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Article

Evaluation of Optical and Radar Based Motion Capturing Technologies for Characterizing Hand Movement in Rheumatoid Arthritis—A Pilot Study

1
Chair of Applied Dynamics, Friedrich-Alexander-Universität Erlangen-Nürnberg (FAU), 91058 Erlangen, Germany
2
Department of Internal Medicine 3—Rheumatology and Immunology, University Hospital Erlangen, FAU, 91054 Erlangen, Germany
3
Institute of Microwaves and Photonics, FAU, 91058 Erlangen, Germany
*
Author to whom correspondence should be addressed.
These authors contributed equally to this work.
Academic Editor: Cristina P. Santos
Sensors 2021, 21(4), 1208; https://doi.org/10.3390/s21041208
Received: 19 December 2020 / Revised: 20 January 2021 / Accepted: 2 February 2021 / Published: 9 February 2021
(This article belongs to the Special Issue Smart Sensors: Applications and Advances in Human Motion Analysis)
In light of the state-of-the-art treatment options for patients with rheumatoid arthritis (RA), a detailed and early quantification and detection of impaired hand function is desirable to allow personalized treatment regiments and amend currently used subjective patient reported outcome measures. This is the motivation to apply and adapt modern measurement technologies to quantify, assess and analyze human hand movement using a marker-based optoelectronic measurement system (OMS), which has been widely used to measure human motion. We complement these recordings with data from markerless (Doppler radar) sensors and data from both sensor technologies are integrated with clinical outcomes of hand function. The technologies are leveraged to identify hand movement characteristics in RA affected patients in comparison to healthy control subjects, while performing functional tests, such as the Moberg-Picking-Up Test. The results presented discuss the experimental framework and present the limiting factors imposed by the use of marker-based measurements on hand function. The comparison of simple finger motion data, collected by the OMS, to data recorded by a simple continuous wave radar suggests that radar is a promising option for the objective assessment of hand function. Overall, the broad scope of integrating two measurement technologies with traditional clinical tests shows promising potential for developing new pathways in understanding of the role of functional outcomes for the RA pathology. View Full-Text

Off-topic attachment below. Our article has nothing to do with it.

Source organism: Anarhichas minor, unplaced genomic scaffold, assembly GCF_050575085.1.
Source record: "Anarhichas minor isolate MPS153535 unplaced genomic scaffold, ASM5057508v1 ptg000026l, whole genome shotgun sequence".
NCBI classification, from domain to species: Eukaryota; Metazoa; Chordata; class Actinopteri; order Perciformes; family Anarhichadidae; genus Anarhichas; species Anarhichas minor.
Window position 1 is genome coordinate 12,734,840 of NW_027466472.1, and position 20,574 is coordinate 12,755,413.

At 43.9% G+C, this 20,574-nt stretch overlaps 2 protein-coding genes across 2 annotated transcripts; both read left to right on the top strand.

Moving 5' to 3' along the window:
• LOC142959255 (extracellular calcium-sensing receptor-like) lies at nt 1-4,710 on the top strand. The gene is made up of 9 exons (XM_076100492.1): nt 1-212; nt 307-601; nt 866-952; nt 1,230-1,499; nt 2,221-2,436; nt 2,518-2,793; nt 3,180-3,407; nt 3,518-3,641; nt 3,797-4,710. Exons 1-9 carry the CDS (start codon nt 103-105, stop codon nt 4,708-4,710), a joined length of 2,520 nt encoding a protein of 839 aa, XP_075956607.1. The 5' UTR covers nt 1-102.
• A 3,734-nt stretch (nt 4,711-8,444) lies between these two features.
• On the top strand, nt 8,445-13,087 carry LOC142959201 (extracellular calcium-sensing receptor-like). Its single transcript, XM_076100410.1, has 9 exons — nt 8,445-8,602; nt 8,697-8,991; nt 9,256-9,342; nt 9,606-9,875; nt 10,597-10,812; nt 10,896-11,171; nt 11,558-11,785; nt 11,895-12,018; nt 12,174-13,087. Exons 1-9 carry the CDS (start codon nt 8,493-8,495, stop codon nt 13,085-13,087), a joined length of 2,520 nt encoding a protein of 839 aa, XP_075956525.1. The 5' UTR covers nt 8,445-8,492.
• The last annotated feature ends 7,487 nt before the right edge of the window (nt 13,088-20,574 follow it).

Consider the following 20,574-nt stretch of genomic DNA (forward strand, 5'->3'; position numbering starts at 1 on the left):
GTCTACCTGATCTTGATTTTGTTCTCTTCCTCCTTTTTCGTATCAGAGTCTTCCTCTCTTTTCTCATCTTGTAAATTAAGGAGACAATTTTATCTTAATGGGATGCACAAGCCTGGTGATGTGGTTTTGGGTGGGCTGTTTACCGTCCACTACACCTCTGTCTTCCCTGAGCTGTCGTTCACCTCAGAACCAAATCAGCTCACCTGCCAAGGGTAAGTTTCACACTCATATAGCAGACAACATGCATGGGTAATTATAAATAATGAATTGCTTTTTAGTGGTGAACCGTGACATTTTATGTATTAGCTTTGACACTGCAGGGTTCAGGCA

Keywords: arthritis; hand movement; hand function; optical measurement system; markerless motion capture; Doppler radar; Moberg-Picking-Up Test arthritis; hand movement; hand function; optical measurement system; markerless motion capture; Doppler radar; Moberg-Picking-Up Test
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MDPI and ACS Style

Phutane, U.; Liphardt, A.-M.; Bräunig, J.; Penner, J.; Klebl, M.; Tascilar, K.; Vossiek, M.; Kleyer, A.; Schett, G.; Leyendecker, S. Evaluation of Optical and Radar Based Motion Capturing Technologies for Characterizing Hand Movement in Rheumatoid Arthritis—A Pilot Study. Sensors 2021, 21, 1208. https://doi.org/10.3390/s21041208

AMA Style

Phutane U, Liphardt A-M, Bräunig J, Penner J, Klebl M, Tascilar K, Vossiek M, Kleyer A, Schett G, Leyendecker S. Evaluation of Optical and Radar Based Motion Capturing Technologies for Characterizing Hand Movement in Rheumatoid Arthritis—A Pilot Study. Sensors. 2021; 21(4):1208. https://doi.org/10.3390/s21041208

Chicago/Turabian Style

Phutane, Uday, Anna-Maria Liphardt, Johanna Bräunig, Johann Penner, Michael Klebl, Koray Tascilar, Martin Vossiek, Arnd Kleyer, Georg Schett, and Sigrid Leyendecker. 2021. "Evaluation of Optical and Radar Based Motion Capturing Technologies for Characterizing Hand Movement in Rheumatoid Arthritis—A Pilot Study" Sensors 21, no. 4: 1208. https://doi.org/10.3390/s21041208

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